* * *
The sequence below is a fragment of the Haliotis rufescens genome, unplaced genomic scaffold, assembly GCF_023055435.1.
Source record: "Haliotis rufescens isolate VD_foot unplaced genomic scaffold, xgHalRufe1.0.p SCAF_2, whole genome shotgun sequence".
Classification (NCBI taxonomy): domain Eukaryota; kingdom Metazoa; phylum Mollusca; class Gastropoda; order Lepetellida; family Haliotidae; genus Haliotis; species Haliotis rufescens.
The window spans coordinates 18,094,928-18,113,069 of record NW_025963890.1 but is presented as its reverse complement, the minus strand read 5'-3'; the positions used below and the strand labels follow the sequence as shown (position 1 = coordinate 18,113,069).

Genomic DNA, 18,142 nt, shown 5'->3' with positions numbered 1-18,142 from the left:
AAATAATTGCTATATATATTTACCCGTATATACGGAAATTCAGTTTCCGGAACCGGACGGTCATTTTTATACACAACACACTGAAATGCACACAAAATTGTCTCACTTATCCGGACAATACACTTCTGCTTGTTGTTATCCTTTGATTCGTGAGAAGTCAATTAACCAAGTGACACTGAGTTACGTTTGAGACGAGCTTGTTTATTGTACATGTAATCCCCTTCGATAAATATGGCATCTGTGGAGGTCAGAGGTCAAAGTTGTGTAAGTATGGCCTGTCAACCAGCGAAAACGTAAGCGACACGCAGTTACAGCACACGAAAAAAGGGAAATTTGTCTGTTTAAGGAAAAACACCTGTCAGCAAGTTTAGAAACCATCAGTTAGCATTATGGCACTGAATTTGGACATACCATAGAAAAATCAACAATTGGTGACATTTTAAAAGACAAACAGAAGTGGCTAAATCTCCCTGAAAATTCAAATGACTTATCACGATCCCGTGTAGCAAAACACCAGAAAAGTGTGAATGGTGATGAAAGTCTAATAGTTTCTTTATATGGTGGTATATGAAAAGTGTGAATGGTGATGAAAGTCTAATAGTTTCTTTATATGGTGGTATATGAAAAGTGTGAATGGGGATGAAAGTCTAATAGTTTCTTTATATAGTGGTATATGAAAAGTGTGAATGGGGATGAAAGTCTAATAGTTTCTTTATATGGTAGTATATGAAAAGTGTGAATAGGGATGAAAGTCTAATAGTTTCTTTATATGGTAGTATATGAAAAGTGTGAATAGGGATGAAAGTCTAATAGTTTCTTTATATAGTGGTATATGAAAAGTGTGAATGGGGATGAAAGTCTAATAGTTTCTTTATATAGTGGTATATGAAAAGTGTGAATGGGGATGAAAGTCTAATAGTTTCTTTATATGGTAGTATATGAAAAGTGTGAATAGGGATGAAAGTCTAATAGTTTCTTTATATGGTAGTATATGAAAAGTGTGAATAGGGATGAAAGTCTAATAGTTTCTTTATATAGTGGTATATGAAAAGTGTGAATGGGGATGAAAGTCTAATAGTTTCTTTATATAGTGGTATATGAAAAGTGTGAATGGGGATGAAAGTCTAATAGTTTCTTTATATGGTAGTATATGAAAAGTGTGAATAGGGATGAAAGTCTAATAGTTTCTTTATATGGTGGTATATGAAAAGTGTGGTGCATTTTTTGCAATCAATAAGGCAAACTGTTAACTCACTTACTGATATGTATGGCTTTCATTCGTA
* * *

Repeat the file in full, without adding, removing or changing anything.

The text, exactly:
The sequence below is a fragment of the Haliotis rufescens genome, unplaced genomic scaffold, assembly GCF_023055435.1.
Source record: "Haliotis rufescens isolate VD_foot unplaced genomic scaffold, xgHalRufe1.0.p SCAF_2, whole genome shotgun sequence".
Classification (NCBI taxonomy): domain Eukaryota; kingdom Metazoa; phylum Mollusca; class Gastropoda; order Lepetellida; family Haliotidae; genus Haliotis; species Haliotis rufescens.
The window spans coordinates 18,094,928-18,113,069 of record NW_025963890.1 but is presented as its reverse complement, the minus strand read 5'-3'; the positions used below and the strand labels follow the sequence as shown (position 1 = coordinate 18,113,069).

Genomic DNA, 18,142 nt, shown 5'->3' with positions numbered 1-18,142 from the left:
AAATAATTGCTATATATATTTACCCGTATATACGGAAATTCAGTTTCCGGAACCGGACGGTCATTTTTATACACAACACACTGAAATGCACACAAAATTGTCTCACTTATCCGGACAATACACTTCTGCTTGTTGTTATCCTTTGATTCGTGAGAAGTCAATTAACCAAGTGACACTGAGTTACGTTTGAGACGAGCTTGTTTATTGTACATGTAATCCCCTTCGATAAATATGGCATCTGTGGAGGTCAGAGGTCAAAGTTGTGTAAGTATGGCCTGTCAACCAGCGAAAACGTAAGCGACACGCAGTTACAGCACACGAAAAAAGGGAAATTTGTCTGTTTAAGGAAAAACACCTGTCAGCAAGTTTAGAAACCATCAGTTAGCATTATGGCACTGAATTTGGACATACCATAGAAAAATCAACAATTGGTGACATTTTAAAAGACAAACAGAAGTGGCTAAATCTCCCTGAAAATTCAAATGACTTATCACGATCCCGTGTAGCAAAACACCAGAAAAGTGTGAATGGTGATGAAAGTCTAATAGTTTCTTTATATGGTGGTATATGAAAAGTGTGAATGGTGATGAAAGTCTAATAGTTTCTTTATATGGTGGTATATGAAAAGTGTGAATGGGGATGAAAGTCTAATAGTTTCTTTATATAGTGGTATATGAAAAGTGTGAATGGGGATGAAAGTCTAATAGTTTCTTTATATGGTAGTATATGAAAAGTGTGAATAGGGATGAAAGTCTAATAGTTTCTTTATATGGTAGTATATGAAAAGTGTGAATAGGGATGAAAGTCTAATAGTTTCTTTATATAGTGGTATATGAAAAGTGTGAATGGGGATGAAAGTCTAATAGTTTCTTTATATAGTGGTATATGAAAAGTGTGAATGGGGATGAAAGTCTAATAGTTTCTTTATATGGTAGTATATGAAAAGTGTGAATAGGGATGAAAGTCTAATAGTTTCTTTATATGGTAGTATATGAAAAGTGTGAATAGGGATGAAAGTCTAATAGTTTCTTTATATAGTGGTATATGAAAAGTGTGAATGGGGATGAAAGTCTAATAGTTTCTTTATATAGTGGTATATGAAAAGTGTGAATGGGGATGAAAGTCTAATAGTTTCTTTATATGGTAGTATATGAAAAGTGTGAATAGGGATGAAAGTCTAATAGTTTCTTTATATGGTGGTATATGAAAAGTGTGGTGCATTTTTTGCAATCAATAAGGCAAACTGTTAACTCACTTACTGATATGTATGGCTTTCATTCGTA